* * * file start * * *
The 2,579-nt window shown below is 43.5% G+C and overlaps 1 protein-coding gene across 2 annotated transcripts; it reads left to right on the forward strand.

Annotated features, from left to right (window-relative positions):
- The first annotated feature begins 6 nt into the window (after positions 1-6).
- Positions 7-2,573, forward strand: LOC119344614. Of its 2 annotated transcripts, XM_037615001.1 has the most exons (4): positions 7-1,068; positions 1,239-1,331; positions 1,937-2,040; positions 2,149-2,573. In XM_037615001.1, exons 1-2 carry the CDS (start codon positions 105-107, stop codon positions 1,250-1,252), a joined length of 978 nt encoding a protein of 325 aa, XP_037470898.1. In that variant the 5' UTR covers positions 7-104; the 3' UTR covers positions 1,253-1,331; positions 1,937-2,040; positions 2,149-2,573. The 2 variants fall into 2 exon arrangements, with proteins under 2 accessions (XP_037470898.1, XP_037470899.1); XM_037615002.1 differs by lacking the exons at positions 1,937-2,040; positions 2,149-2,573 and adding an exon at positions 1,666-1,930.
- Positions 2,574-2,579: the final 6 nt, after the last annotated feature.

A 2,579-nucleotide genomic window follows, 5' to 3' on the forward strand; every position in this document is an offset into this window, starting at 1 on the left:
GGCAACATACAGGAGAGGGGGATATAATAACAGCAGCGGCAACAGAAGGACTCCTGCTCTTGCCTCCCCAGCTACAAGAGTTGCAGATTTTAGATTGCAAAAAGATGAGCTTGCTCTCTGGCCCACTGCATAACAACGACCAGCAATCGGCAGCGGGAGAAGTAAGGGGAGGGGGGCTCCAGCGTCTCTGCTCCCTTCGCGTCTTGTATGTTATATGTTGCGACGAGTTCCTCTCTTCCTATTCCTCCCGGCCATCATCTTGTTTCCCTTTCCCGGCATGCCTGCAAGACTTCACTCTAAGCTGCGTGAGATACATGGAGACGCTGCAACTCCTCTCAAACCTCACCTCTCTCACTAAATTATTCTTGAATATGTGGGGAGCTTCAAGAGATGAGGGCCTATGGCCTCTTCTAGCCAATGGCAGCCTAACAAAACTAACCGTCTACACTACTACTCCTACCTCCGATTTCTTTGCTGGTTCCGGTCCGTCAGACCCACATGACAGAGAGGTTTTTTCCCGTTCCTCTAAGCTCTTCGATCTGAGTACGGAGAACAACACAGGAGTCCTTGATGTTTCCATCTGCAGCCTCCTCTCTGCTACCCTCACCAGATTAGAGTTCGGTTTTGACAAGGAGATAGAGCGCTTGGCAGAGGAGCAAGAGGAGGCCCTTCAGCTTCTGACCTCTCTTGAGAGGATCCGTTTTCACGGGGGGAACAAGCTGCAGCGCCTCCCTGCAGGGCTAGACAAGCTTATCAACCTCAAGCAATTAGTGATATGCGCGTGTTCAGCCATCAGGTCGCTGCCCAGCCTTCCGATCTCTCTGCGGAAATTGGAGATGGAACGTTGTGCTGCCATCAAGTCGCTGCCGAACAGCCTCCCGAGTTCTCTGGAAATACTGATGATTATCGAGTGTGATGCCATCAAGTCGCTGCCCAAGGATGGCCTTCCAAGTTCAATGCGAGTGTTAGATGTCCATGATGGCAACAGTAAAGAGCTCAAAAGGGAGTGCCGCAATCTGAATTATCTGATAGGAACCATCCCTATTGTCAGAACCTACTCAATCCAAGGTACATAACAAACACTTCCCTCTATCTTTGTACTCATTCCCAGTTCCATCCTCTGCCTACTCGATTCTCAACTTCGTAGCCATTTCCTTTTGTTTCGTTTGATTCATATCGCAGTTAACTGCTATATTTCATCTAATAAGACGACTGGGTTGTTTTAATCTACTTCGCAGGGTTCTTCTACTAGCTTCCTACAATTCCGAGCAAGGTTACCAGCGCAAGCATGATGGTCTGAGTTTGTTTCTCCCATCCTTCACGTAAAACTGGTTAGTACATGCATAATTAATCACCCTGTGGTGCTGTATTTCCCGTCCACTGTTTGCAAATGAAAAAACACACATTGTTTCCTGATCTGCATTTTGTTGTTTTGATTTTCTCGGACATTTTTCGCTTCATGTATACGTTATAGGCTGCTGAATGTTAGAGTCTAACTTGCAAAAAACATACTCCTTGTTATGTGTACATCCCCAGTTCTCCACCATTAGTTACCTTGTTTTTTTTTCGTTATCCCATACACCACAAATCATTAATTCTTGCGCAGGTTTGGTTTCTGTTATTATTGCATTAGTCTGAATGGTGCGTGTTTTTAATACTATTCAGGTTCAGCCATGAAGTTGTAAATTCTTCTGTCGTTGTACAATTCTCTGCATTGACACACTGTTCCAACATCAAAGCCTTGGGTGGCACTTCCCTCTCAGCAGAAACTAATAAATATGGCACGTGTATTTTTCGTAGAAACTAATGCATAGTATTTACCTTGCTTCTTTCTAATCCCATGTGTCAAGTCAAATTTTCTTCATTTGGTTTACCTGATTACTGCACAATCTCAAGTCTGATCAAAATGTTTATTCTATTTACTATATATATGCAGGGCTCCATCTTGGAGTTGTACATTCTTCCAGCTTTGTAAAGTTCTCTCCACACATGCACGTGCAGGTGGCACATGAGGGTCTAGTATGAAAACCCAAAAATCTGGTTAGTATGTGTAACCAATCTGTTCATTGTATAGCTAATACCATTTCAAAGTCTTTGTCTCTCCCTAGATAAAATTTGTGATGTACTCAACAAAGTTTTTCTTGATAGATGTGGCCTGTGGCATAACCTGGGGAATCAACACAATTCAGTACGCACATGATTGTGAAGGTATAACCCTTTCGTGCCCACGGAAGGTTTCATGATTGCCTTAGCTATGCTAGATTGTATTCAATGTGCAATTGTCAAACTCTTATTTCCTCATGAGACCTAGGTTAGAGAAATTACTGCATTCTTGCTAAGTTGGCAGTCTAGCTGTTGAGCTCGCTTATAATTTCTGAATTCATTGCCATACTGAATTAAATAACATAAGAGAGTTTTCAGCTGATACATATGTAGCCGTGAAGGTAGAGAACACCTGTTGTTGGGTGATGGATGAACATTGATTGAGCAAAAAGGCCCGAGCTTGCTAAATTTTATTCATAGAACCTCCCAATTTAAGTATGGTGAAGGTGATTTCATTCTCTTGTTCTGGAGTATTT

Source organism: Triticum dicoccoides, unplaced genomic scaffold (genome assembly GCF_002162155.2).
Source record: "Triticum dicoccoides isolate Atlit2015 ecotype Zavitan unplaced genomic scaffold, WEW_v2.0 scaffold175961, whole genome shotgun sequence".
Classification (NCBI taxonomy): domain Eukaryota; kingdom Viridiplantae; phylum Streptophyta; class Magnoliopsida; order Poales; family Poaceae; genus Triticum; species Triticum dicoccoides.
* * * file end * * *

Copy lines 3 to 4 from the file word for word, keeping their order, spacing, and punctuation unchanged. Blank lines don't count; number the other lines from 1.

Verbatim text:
- The first annotated feature begins 6 nt into the window (after positions 1-6).
- Positions 7-2,573, forward strand: LOC119344614. Of its 2 annotated transcripts, XM_037615001.1 has the most exons (4): positions 7-1,068; positions 1,239-1,331; positions 1,937-2,040; positions 2,149-2,573. In XM_037615001.1, exons 1-2 carry the CDS (start codon positions 105-107, stop codon positions 1,250-1,252), a joined length of 978 nt encoding a protein of 325 aa, XP_037470898.1. In that variant the 5' UTR covers positions 7-104; the 3' UTR covers positions 1,253-1,331; positions 1,937-2,040; positions 2,149-2,573. The 2 variants fall into 2 exon arrangements, with proteins under 2 accessions (XP_037470898.1, XP_037470899.1); XM_037615002.1 differs by lacking the exons at positions 1,937-2,040; positions 2,149-2,573 and adding an exon at positions 1,666-1,930.